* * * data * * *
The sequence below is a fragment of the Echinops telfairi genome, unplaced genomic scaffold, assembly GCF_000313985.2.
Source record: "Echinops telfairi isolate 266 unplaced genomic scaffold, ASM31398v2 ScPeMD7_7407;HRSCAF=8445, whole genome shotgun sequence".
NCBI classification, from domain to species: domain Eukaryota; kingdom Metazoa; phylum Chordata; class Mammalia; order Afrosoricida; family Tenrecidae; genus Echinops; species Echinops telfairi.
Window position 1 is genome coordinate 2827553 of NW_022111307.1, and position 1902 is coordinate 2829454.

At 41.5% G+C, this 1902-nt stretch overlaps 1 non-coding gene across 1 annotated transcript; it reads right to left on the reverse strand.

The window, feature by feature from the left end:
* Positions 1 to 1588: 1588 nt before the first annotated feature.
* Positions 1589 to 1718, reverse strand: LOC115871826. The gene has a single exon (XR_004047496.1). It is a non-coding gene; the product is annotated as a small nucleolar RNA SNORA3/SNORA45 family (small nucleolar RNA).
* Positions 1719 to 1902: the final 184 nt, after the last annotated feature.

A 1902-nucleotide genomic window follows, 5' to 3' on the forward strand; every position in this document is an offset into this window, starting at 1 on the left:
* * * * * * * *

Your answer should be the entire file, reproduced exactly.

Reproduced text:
The sequence below is a fragment of the Echinops telfairi genome, unplaced genomic scaffold, assembly GCF_000313985.2.
Source record: "Echinops telfairi isolate 266 unplaced genomic scaffold, ASM31398v2 ScPeMD7_7407;HRSCAF=8445, whole genome shotgun sequence".
NCBI classification, from domain to species: domain Eukaryota; kingdom Metazoa; phylum Chordata; class Mammalia; order Afrosoricida; family Tenrecidae; genus Echinops; species Echinops telfairi.
Window position 1 is genome coordinate 2827553 of NW_022111307.1, and position 1902 is coordinate 2829454.

At 41.5% G+C, this 1902-nt stretch overlaps 1 non-coding gene across 1 annotated transcript; it reads right to left on the reverse strand.

The window, feature by feature from the left end:
* Positions 1 to 1588: 1588 nt before the first annotated feature.
* Positions 1589 to 1718, reverse strand: LOC115871826. The gene has a single exon (XR_004047496.1). It is a non-coding gene; the product is annotated as a small nucleolar RNA SNORA3/SNORA45 family (small nucleolar RNA).
* Positions 1719 to 1902: the final 184 nt, after the last annotated feature.

A 1902-nucleotide genomic window follows, 5' to 3' on the forward strand; every position in this document is an offset into this window, starting at 1 on the left: